Facts on Fats

Fat is important for our overall health. Fats tend to get a bad reputation, but not all fats are created equal. Some fats are important to keep our heart healthy while others should be limited.  Read on to learn about the different types of fat, what foods contain them and how to make healthy choices.

What are the different types of fat? 

There are four different types of fat.

Monounsaturated fat

Monounsaturated fat is a healthy fat naturally found in olive and canola oil, non-hydrogenated margarines, avocados and nuts like almonds, pistachios, pecans and cashews.

Polyunsaturated fat 

Polyunsaturated fat are healthy fats that include omega-3 and omega-6 fats:

  • Omega-3 fats are found in fatty fish such as salmon, mackerel, trout, herring and sardines.  They are also found in oils and some soft margarines.  Omega-3 fats are also added to eggs, milk products and some juices. 
  • Omega-6 fats are found in safflower, sunflower and corn oils.  They are also found in nuts and seed such as almonds, pecans, Brazil nuts, sunflower seeds and sesame seeds. 

Saturated fat

Saturated fat is an unhealthy fat that is naturally found in foods from animals such as fatty cuts of meat, poultry with the skin on and higher fat milk, cheese and yogurt. Saturated fat is also found in tropical oils, including coconut and palm kernel oils.

Trans fat

Trans fat is an unhealthy fat. It is made out of liquid oil that is then changed into a solid fat. Trans fat adds texture and flavour to food.  It is most often found in commercially baked goods, fried foods and processed foods like packaged salty snacks and convenience foods including frozen foods.  Trans fat can also be found naturally in some foods. Meat, milk, and butter naturally contain small amounts of trans fat. The trans fat found naturally in foods is different than manufactured trans fat and does not increase your risk of heart disease.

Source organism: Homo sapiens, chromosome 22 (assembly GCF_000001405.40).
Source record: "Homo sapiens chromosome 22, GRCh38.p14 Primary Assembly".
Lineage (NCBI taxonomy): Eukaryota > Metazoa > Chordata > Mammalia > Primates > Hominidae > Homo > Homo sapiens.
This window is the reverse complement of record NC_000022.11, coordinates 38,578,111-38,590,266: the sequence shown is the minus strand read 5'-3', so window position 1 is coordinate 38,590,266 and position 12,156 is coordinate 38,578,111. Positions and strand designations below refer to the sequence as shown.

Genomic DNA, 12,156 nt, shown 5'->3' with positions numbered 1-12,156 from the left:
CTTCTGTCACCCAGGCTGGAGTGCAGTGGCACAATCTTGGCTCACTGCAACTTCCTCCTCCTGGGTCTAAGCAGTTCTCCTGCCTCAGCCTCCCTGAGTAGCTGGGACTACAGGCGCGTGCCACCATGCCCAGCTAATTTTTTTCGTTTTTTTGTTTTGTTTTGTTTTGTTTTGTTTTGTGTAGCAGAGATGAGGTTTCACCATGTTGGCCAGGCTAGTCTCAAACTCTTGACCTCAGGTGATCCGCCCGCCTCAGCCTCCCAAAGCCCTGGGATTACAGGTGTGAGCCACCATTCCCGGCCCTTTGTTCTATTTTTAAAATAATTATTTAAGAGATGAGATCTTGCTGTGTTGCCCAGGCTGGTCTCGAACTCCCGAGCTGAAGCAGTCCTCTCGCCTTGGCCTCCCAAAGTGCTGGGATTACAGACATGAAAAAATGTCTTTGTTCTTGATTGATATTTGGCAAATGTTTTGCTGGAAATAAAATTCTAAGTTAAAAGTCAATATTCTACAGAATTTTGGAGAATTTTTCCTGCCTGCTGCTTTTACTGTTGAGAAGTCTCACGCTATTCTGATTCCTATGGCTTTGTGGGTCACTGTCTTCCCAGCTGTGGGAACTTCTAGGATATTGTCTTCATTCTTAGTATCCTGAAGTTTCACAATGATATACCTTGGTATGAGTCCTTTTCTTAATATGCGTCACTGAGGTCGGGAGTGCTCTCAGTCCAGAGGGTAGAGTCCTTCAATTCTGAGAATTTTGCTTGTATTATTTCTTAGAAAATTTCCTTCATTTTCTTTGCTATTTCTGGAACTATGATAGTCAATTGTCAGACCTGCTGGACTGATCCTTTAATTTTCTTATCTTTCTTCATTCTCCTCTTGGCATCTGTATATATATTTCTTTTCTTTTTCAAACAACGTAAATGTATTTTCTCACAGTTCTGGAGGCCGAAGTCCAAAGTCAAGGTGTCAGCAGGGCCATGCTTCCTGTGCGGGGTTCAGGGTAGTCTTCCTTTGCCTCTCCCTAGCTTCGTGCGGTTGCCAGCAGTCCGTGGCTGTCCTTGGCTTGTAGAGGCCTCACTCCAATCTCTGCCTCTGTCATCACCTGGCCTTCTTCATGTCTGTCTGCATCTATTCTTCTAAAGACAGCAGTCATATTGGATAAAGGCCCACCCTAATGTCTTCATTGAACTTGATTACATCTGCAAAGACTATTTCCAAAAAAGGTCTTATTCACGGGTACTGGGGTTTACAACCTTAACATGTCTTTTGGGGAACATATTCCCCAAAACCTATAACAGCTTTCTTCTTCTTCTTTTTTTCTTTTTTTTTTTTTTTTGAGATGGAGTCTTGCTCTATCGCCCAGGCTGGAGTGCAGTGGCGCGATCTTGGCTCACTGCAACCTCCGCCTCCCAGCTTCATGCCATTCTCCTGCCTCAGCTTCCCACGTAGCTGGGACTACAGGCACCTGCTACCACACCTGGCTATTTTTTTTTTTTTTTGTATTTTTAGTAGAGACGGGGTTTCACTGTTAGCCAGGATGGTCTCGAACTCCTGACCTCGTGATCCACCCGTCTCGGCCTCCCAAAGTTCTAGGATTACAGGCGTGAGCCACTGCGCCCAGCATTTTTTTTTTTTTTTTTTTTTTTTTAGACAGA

Which fats should I choose and how much?

To keep your heart healthy, have a small amount (2 to 3 Tbsp) of unsaturated fat (monounsaturated and polyunsaturated fat) each day. This amount includes oil used for cooking, salad dressings, margarine and mayonnaise.

Unsaturated vegetable oils include:

  • Canola
  • Corn
  • Flaxseed
  • Olive
  • Peanut
  • Soybean
  • Sunflower

Which fats should I limit?

To lower your risk of heart disease, it is best to limit saturated fats. Limit foods like:

  • Butter
  • Hard margarine
  • Lard and shortening
  • Higher fat milk, cheese and yogurt
  • Fatty cuts of meat and chicken with the skin on

Aim to have zero trans fats in your diet. Find out more about trans fats and saturated fats.

Tips on making healthier fat choices 

Use these tips to make healthier fat choices the next time you are at the grocery store, cooking at home or eating out:

At the grocery store

  • Take the time to read nutrition labels when buying packaged products. Compare the % Daily Value of fat between similar products. Products with less than 5% Daily Value is a lower fat choice. Look for products with no trans fat.
  • Choose fatty fish like salmon, mackerel, sardines and trout at least twice a week.
  • Choose lower-fat milk products more often. This means a milk fat (M.F.) of less than 2% for milk, cottage cheese and yogurt. Look for lower fat cheeses that contain less than 20% M.F.
  • Choose fresh lean meats instead of frozen that may be prepared with breadcrumbs.

When cooking at home

  • Read tips on how to makeover your favourite recipes with less fat.
  • Cook with less fat using dry heat and wet heat cooking methods.
  • Instead of butter, flavour foods with garlic, lemon, vinegars, wines, herbs and spices. These are all fat free!
  • Trim visible fat from meat and remove skin from poultry.
  • Use unsaturated vegetable oils in your cooking, like canola, corn, flaxseed, olive and sunflower.

When eating out 

  • Read these top ten tips for eating out
  • Limit foods covered with gravy, sauces or sour cream
  • Limit foods served au beurre, au gratin, crispy, carbonara, flaky, batter-dipped, breaded, parmigiana, tempura, fritters, à la hollandaise.  These terms mean the cooking method uses extra fat and calories.
  • Ask for dressings and sauces on the side and use sparingly.
  • Keep an eye on portion size. Consider sharing a large portion with someone else or taking half the meal home for tomorrow’s lunch.

Bottom line

Fat is an important part of our diet, but it’s important to remember that not all fats are created equal.  Choose foods with unsaturated fats more often and limit the amount of foods with saturated and trans fats.


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Last Update – October 9, 2016

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